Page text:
Quantum Chemical Studies of Recurrent Interactions in RNA 3D Motifs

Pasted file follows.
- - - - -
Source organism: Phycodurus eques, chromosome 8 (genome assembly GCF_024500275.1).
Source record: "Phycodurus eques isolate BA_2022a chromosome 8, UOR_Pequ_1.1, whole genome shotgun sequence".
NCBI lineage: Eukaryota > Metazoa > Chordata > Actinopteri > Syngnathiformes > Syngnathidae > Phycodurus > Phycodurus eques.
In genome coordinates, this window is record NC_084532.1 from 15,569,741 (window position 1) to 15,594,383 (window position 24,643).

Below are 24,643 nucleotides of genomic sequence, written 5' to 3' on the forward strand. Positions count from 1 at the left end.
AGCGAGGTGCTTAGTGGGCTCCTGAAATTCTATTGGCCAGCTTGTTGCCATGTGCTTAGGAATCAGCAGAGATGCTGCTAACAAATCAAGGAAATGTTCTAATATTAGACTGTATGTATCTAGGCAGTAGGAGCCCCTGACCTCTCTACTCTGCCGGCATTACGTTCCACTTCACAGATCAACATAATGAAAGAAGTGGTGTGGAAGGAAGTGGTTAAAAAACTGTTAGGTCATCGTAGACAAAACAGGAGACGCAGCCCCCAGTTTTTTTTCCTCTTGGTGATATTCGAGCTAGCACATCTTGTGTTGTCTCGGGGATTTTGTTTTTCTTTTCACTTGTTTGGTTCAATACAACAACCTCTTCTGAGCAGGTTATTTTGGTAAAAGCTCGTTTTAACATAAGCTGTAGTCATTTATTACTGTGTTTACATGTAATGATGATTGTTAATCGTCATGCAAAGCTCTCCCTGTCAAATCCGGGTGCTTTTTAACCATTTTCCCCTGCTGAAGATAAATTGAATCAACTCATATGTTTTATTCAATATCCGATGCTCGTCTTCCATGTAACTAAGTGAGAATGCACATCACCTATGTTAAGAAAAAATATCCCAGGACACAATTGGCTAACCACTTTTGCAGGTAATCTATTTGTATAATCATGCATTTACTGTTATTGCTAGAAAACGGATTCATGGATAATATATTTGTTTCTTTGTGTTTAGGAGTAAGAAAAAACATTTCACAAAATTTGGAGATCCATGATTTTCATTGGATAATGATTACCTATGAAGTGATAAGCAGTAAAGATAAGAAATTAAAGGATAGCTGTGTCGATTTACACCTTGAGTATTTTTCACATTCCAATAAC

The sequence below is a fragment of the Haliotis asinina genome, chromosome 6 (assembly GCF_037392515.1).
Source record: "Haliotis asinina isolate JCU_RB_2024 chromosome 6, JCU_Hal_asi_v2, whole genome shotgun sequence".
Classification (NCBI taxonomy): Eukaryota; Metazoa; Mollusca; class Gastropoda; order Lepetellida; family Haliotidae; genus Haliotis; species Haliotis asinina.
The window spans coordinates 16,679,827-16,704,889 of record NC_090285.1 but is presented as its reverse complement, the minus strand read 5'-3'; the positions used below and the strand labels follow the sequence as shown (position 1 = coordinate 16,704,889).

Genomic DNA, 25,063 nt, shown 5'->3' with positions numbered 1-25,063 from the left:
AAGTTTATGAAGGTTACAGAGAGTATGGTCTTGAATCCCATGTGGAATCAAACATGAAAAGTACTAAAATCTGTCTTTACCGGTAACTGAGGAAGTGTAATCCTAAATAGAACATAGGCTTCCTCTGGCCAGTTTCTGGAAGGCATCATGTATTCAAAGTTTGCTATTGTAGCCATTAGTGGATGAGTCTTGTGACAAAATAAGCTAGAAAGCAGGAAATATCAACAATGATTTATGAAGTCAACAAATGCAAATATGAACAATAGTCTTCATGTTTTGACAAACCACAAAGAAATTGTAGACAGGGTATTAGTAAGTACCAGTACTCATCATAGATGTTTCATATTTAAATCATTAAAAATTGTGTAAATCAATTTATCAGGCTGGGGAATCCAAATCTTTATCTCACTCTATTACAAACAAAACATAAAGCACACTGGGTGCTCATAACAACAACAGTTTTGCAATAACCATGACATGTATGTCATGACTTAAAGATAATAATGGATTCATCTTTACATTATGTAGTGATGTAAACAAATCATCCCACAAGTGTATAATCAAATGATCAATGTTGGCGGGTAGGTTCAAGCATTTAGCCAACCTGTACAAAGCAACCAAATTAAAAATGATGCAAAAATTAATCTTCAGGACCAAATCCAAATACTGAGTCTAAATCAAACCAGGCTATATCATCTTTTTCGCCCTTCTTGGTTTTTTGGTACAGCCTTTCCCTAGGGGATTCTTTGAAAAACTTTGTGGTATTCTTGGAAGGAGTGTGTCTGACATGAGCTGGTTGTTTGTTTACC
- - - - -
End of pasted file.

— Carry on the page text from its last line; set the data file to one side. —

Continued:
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High-quality quantum mechanical (QM) calculations provide physically based descriptions of molecular systems that are free of empirical parameters. This contrasts with force-field computations based on simple and entirely nonphysical, analytical functions that must be completely parametrized for a given purpose. The costs of high-quality QM computations, however, can be enormous, limiting them to small model systems with ~50+ atoms. Thus, a major challenge of the QM approach is how to extrapolate data computed on model systems to intact biomolecules of biological interest. QM calculations have been used to study the basic molecular forces in nucleic acids. A notable accomplishment of these studies has been to clarify the nature of aromatic base stacking. Another important application of modern QM computations is to furnish reference data for parametrizing molecular modeling force fields. In this chapter, we provide a summary of the nature of QM calculations, their strengths, limitations, and relation to other methods. Then, we review the use of high-level ab initio (first principles) QM methods to calculate geometries and energies of fundamental nucleotide interactions in RNA 3D structures.